My question to Sam would be:  "Where did those thoughts come from Sam, for you to weave your web of rhetoric"?  We know that all the atheist groupies will parrot his words, will they do this by some fatalistic domino factor of thoughts wrought by a chemical reaction of neurons and stuff?  No, Sam and those who read and believe his nonsense will make a free volitional choice to push it on those that they freely believe are deluded by their belief in a supernatural "God".

You see I believe God does elect those who He draws to Himself and we respond.  I also believe in evangelism.  At the same time there are those, I believe, that are spiritually dead in their sins who are freely making the volitional choices to disbelieve and do the works of unbelief or false religion, or the diabolical things done in the past of Western civilization where millions were killed under atheistic regimes.  (I am sure some skeptic will get riled up on this one.)

I started off in making a statement that I believe in the doctrines of grace, but I do not believe in pre determinism.  What we do as believers will either glorify God or the self.  Those who are atheists and agnostics and skeptics of whatever flavor will do what they know to do and they will do it FREELY.

So what about Sam's book that is coming out tomorrow?  What am I guessing it will be like?  My prediction is that it will be nothing more than rhetorical banter and a futile attempt to continue his rant in hopes to bash and destroy Christianity. Yes, he will have some folks cheering his work.  You know that his cheerleader, Richard Dawkins will be singing the book's praises at the Reason Rally on March 24th.  But what will that prove?

It will prove that as a free "moral agent", Sam freely wrote a book, and he freely expressed his thoughts and put them in a book about the fact that he [freely] does not believe in free will.  Sam is freely going boldly into the realm of unreasonable rhetoric. . . once again.  As a free moral agent, is he really willing to go there and think that he is being reasonable?

Sam, surely you jest!



2 comments:

Greg said...

Great post. When you said, "How did he freely think up the thoughts he put on the page?" and "Sam freely wrote a book, and he freely expressed his thoughts and put them in a book about the fact that he [freely] does not believe in free will," those were two of the best sentences I've seen that most clearly describe the self-defeating nature of Sam Harris's (and others') stance. Bravo!

Ron Krumpos said...

Sam Harris does feel that free will is mostly an illusion. I believe we can make choices, but seldom freely. In my (free) ebook, "the greatest achievement in life," is a chapter called "Outside the box." Here are three paragraphs from it:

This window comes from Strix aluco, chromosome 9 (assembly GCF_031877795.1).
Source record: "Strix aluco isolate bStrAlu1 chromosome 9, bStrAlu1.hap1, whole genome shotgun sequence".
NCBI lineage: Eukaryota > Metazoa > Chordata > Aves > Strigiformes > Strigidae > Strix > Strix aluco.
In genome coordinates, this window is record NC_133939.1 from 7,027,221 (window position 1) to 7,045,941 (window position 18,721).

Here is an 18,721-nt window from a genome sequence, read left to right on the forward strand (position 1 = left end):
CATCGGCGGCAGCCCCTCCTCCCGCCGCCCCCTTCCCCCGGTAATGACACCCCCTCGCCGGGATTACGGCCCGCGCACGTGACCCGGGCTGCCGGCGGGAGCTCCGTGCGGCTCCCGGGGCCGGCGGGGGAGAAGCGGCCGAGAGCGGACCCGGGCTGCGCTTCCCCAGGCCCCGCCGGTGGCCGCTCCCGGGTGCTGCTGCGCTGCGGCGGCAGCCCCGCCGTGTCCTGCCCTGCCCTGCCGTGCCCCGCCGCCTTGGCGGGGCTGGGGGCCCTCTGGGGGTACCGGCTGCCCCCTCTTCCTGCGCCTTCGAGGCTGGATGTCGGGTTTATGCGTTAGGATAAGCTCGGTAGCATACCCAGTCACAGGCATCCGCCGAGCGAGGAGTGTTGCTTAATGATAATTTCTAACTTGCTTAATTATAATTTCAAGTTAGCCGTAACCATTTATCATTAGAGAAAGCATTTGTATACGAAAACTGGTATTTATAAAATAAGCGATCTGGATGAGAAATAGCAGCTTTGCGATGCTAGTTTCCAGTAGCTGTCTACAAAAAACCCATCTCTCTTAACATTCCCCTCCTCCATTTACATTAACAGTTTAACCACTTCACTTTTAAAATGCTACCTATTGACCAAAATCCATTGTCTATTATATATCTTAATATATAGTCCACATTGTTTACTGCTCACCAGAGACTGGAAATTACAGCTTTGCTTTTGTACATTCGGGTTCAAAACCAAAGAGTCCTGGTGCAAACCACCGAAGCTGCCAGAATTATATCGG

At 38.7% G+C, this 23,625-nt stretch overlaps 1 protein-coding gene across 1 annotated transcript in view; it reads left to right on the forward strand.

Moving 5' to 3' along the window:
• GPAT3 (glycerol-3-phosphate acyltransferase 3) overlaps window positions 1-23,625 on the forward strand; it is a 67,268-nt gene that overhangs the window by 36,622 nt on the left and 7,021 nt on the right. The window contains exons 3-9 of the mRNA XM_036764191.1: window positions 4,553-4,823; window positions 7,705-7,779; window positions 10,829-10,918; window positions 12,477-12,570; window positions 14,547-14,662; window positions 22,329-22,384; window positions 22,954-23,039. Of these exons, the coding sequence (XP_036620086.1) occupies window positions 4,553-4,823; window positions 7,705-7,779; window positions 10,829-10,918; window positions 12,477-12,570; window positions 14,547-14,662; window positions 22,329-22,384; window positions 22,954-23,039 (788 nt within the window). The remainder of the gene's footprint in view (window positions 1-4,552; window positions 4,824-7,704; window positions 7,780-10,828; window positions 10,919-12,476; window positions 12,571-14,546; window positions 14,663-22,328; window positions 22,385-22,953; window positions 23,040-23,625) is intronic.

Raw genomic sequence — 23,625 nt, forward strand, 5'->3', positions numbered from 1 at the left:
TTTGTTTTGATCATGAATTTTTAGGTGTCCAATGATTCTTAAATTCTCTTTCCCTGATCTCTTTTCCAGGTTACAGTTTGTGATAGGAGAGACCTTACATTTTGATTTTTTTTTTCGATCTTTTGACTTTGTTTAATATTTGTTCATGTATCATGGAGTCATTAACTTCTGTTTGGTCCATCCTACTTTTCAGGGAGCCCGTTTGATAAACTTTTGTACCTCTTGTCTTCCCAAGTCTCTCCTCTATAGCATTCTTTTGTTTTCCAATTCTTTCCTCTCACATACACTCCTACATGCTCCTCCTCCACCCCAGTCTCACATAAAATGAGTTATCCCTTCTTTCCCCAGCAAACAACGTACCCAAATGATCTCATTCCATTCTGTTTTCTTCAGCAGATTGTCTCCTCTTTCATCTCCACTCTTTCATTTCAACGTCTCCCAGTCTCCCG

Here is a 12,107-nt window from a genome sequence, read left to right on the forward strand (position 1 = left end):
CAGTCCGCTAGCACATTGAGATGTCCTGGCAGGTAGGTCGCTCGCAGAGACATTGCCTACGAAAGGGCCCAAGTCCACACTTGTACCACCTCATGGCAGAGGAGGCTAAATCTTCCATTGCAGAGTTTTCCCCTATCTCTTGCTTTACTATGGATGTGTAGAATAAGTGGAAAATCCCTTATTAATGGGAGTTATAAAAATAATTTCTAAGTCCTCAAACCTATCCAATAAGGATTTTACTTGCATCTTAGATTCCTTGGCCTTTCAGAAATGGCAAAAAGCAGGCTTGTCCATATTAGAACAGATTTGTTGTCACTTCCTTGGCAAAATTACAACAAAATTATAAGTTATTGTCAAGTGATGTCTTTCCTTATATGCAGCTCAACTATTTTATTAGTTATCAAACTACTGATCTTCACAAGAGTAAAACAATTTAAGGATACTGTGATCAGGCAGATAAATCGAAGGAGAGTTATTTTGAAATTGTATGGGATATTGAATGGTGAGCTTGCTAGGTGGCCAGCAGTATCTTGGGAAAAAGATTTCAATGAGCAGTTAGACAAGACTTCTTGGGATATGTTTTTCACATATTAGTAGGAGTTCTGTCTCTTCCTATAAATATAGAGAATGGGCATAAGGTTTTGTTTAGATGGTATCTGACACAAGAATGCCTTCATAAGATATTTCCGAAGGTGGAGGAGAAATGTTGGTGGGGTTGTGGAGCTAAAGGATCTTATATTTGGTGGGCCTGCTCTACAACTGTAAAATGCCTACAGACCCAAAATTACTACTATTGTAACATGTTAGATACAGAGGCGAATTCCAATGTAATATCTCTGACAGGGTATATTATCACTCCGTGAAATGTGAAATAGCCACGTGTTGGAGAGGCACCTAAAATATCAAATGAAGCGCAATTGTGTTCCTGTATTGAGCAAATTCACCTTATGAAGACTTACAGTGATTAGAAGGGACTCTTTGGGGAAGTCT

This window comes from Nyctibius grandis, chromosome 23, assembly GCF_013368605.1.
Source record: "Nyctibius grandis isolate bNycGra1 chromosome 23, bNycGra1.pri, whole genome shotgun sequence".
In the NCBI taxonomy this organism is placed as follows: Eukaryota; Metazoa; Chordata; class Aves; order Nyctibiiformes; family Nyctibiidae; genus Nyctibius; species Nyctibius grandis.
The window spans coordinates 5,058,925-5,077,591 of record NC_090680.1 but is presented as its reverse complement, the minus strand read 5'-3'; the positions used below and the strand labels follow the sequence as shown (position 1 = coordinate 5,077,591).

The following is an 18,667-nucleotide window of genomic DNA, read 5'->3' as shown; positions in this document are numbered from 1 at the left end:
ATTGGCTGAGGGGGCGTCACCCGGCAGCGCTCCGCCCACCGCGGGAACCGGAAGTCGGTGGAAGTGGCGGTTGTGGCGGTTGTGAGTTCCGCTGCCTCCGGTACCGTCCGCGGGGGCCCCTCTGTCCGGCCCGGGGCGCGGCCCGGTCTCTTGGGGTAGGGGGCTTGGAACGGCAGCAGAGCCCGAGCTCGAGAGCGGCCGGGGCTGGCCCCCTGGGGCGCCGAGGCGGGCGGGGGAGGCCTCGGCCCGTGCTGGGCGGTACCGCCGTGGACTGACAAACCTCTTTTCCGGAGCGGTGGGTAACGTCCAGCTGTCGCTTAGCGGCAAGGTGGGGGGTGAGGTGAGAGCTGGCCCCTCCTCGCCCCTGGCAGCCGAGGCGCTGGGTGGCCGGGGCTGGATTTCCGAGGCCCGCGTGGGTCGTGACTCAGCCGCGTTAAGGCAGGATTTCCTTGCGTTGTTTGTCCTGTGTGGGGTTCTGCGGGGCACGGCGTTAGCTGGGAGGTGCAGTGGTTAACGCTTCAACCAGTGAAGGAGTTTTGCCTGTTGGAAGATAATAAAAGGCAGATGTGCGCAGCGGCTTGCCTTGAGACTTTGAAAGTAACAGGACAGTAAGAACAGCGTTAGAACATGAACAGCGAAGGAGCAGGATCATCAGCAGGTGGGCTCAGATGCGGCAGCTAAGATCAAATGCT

What if you had to make all your decisions about living while detained in a jail cell? The cells may be open for brief periods each day, but the prisoners are still surrounded by walls. There are also walls around cells of everyday life. We are restricted by our ability to control our emotions, mind and body. Even with full command of our “self,” we must live within the restraints of Nature and society. Freedom is relative.

“Free will” is really quite limited, despite belief that we control ourselves and our lives. We think we have endless choices...until we try to make them. Each decision must not only be based on what we “want to do,” but also on our own capabilities and what is expected of us. Nature and society imprison us, whether we like it or not. The key to release is mystical realization. All in One and One in All, the divine unity, opens the gate between a universal consciousness and most people’s constrained awareness.

Outer walls are the boxes of Nature and of society. Inclement weather, lack of sunlight, gravity, and/or other natural phenomena may restrain our movements. Our own natural aptitudes, practiced talents and learned skills are always lacking in some areas. Human nature is controlled mostly by society. What we believe that other people expect of us greatly influences how we feel, think and act. Considering the reactions of our family, friends, business associates, community, and/or nation determines much of what we do. Those “laws” of Nature and society govern our lives, usually more so than we wish. Mystical awareness can allow us to obey divine law here and now.

Sam Harris has written positively on mysticism and said "“I see nothing irrational about seeking the states of mind that lie at the core of many religions. Compassion, awe, devotion and feelings of oneness are surely among the most valuable experiences a person can have.” Harris' personal background reflects his own search toward that goal.